That’s some shocking statistics.
Duncan Geoghegan

Perhaps there is a market in making wholesome porn, or a in making a site for the low-down on individual porn producers, like we have for illegal drugs.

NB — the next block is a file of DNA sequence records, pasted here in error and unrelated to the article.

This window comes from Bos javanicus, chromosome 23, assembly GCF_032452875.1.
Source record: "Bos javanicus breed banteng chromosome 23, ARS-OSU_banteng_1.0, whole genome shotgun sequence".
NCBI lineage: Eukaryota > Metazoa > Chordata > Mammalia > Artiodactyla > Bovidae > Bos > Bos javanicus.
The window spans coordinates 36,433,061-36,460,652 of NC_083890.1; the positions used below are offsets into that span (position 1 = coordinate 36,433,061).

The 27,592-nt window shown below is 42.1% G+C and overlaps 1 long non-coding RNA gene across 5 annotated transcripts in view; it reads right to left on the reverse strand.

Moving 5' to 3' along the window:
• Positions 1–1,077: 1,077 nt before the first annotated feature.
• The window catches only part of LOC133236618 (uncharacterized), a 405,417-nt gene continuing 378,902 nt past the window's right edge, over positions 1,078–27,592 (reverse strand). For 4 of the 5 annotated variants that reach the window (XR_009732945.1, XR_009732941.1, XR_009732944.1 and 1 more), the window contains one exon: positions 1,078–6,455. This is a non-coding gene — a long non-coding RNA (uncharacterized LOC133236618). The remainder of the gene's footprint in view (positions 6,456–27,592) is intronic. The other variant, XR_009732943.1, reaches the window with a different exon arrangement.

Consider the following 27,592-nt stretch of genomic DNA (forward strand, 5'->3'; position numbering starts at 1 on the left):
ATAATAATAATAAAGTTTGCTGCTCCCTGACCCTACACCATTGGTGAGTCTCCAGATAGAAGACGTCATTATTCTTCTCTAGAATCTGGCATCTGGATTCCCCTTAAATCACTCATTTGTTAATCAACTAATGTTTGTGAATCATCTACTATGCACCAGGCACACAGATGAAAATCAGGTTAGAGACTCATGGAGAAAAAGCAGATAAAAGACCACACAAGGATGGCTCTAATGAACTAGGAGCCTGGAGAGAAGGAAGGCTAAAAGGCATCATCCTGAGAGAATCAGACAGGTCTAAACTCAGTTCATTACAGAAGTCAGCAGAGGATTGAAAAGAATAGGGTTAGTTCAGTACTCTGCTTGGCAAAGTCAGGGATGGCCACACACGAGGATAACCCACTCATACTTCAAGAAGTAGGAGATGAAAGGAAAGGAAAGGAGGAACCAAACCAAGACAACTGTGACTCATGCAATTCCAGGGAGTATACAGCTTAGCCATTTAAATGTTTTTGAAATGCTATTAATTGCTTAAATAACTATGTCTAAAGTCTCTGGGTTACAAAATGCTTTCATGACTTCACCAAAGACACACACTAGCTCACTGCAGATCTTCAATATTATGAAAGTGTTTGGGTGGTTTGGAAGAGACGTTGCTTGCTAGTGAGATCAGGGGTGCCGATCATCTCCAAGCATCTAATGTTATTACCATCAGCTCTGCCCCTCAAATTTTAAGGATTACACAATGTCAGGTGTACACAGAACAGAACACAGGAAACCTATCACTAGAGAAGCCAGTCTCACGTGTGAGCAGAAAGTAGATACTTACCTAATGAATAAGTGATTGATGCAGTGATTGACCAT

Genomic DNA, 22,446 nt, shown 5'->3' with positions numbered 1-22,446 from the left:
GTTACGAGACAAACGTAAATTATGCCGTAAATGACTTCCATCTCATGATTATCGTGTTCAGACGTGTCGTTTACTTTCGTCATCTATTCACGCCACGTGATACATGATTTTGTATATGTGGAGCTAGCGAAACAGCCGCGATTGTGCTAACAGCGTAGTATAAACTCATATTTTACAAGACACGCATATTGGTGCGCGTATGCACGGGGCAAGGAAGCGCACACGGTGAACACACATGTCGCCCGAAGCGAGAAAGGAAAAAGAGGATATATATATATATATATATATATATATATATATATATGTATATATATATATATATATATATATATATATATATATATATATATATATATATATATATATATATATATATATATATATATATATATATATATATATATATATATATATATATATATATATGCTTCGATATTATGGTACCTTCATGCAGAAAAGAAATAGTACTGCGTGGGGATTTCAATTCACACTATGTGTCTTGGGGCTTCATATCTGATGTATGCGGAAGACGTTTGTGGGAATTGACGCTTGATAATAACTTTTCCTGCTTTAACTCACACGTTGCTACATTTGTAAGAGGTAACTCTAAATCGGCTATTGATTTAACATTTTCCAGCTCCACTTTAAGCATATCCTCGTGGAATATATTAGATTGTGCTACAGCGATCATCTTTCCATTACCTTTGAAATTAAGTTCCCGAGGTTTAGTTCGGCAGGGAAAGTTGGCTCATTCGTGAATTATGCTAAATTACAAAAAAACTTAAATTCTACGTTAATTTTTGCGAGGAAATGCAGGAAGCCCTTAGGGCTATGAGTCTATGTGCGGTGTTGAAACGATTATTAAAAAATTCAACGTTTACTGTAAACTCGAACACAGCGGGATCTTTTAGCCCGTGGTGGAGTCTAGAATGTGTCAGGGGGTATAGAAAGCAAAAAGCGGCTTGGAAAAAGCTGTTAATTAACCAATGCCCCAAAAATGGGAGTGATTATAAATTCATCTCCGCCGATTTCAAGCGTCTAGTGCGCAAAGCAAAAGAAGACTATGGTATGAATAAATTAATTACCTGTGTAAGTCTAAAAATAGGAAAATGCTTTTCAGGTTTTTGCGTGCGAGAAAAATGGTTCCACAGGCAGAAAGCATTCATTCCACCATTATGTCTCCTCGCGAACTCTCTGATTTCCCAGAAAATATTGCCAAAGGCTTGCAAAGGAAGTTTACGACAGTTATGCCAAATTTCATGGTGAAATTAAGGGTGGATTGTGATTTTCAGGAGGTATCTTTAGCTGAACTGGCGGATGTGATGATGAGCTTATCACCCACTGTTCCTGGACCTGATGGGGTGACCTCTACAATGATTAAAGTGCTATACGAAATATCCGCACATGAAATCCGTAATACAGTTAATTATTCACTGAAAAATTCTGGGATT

I was thinking, along these lines, maybe start with something equivalent to organic labeling in food. An independent agency, maybe a human rights agency like amnesty international, could set something up where movie producers could submit their movies, along with some kind of evidence that each actress/actor has given informed consent, and I’d throw in, has been paid at some kind of appropriate scale. If they pass muster, they get an “organic label” that let’s consumers know that “no humans were harmed in the making of this picture.” That would have two immediate effects. 1. It would allow consumers who care about not contributing to human trafficking a way to know that they are not. They could then vote with their dollars, which would reshape the industry over time, just like organic food labeling has reshaped the grocery industry. 2. By making submission of films for “organic labeling” voluntary, it would become immediately obvious to everyone which producers are involved in trafficking. The ones who refuse to submit their movies for review could be targeted for investigation by law enforcement. It is by no means a perfect solution because of the likelihood of corruption within the reviewing agency, as happens eventually with most agencies, especially where 13 billion dollars a year is at stake. Also because a great many porn consumers may very well NOT care that women are being exploited and abused for their pleasure. The label would make no difference to them. But even there, we would at least have drilled down closer to the real problem.

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